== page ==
Crime writer Val McDermid, who is planning to vote in favour of Scottish independence, has said she hopes the country takes “courage in our hands” and votes "yes" in the referendum on 18th September.
Writing in the Guardian, McDermid said she had no issue with people like J K Rowling, who were “voting no for cogently expressed reasons”.
“I disagree with them, but I respect their position,” she said. “What I don’t respect are the “fearties” – the ones whose reason for voting no is that they’re afraid we’ll turn out to be incapable of managing our own country. I don’t want us to stay in the union because we’re scared of what the future holds if we strike out on our own.”
The author said her decision to vote in favour of independence had “provoked a flurry of interest” from friends, in particular those in England and overseas. And she said those voting in favour had a “dream of a realignment in Scottish politics”.
“A change from the way things have been done before,” McDermid wrote. “No more corrupt machine politics. No more special interest. No more monocultural parties run by cookie-cutter clones. This referendum has galvanised people who haven’t engaged with politics in living memory.”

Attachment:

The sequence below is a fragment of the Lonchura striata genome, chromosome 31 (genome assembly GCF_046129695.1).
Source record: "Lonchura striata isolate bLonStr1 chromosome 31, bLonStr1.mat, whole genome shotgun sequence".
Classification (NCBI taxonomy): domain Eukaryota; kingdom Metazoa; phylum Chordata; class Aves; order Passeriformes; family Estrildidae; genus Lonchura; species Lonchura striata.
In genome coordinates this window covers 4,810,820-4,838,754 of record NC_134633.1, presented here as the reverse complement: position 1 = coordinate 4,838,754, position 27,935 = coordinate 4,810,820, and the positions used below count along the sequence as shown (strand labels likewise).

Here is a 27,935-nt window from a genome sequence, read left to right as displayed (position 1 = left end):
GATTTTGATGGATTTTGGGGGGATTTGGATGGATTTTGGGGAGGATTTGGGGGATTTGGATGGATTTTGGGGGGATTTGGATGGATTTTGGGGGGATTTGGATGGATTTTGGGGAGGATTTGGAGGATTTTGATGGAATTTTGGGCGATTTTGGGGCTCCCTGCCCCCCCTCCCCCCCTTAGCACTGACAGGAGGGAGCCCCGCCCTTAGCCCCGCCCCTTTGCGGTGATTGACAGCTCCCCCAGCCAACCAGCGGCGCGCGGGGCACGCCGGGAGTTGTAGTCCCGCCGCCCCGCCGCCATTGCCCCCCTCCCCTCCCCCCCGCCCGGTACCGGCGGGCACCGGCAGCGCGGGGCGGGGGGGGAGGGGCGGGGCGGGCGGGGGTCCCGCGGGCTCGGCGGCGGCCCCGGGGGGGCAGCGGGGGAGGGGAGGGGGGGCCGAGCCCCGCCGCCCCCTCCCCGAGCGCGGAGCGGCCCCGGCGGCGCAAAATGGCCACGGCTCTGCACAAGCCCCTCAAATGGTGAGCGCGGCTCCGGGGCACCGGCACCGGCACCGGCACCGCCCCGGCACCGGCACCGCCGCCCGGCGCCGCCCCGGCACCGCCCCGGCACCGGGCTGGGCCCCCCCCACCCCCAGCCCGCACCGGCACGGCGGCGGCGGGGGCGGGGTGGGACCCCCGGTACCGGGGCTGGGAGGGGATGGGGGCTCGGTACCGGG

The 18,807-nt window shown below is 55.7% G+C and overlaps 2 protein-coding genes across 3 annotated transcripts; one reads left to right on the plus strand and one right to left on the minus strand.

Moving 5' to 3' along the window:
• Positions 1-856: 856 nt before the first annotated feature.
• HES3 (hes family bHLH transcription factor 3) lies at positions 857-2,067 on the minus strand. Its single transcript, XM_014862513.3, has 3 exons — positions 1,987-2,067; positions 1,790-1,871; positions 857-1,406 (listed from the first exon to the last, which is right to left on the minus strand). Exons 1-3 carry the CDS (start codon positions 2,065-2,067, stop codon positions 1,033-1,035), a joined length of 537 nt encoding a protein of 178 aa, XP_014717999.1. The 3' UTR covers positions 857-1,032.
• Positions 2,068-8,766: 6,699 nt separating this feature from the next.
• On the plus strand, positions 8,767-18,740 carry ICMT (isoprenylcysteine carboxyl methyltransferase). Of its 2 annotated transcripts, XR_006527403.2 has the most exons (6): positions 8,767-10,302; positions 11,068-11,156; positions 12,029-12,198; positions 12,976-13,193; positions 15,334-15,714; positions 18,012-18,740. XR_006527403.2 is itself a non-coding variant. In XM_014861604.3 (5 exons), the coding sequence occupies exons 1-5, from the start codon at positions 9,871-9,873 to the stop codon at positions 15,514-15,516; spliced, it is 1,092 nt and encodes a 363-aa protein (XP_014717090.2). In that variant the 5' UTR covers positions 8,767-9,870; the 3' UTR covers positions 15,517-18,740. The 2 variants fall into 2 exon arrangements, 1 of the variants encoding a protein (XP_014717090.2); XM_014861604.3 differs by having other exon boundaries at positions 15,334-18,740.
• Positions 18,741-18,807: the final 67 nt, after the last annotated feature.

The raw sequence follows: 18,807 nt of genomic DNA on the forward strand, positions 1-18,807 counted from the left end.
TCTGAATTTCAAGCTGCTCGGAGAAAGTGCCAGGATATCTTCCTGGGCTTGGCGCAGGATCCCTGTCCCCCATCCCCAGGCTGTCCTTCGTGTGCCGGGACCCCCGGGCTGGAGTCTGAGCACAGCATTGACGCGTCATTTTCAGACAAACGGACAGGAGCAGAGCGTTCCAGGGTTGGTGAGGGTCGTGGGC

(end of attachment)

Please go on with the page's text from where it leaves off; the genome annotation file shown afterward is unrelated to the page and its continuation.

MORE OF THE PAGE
McDermid also said it was inspiring to see the “absence of jingoistic Braveheart nationalism”. She said: “This has been an overwhelmingly civil debate about a kind of civic nationalism. It’s been about an inclusive Scotland, not a narrow-minded, bigoted, hate-filled breakaway. We want our country to be better, not just more of the same.
“One thing that is crystal clear is that nothing on the far side of 18th September is crystal clear. You’d have to be the Scottish Doctor with his Tardis to make any confident predictions about what the future holds.”
She concluded: “Look at our history: we invented political economy; we led the world in the practical application of science and engineering; we organised and ran the British empire; we run towards, not away, from terrorists who try to blow up our airport. How can we not believe in ourselves?
“I hope we take our courage in our hands and vote yes. But whatever the outcome, I hope most of all that on 19th September we can shake hands with our opponents and still be friends.”
Earlier this week, some trade figures expressed concerns about the likely effect of independence on books and VAT while a Scottish government spokesperson disputed their case. Publishing Scotland said there was not "any clarity" on the issue.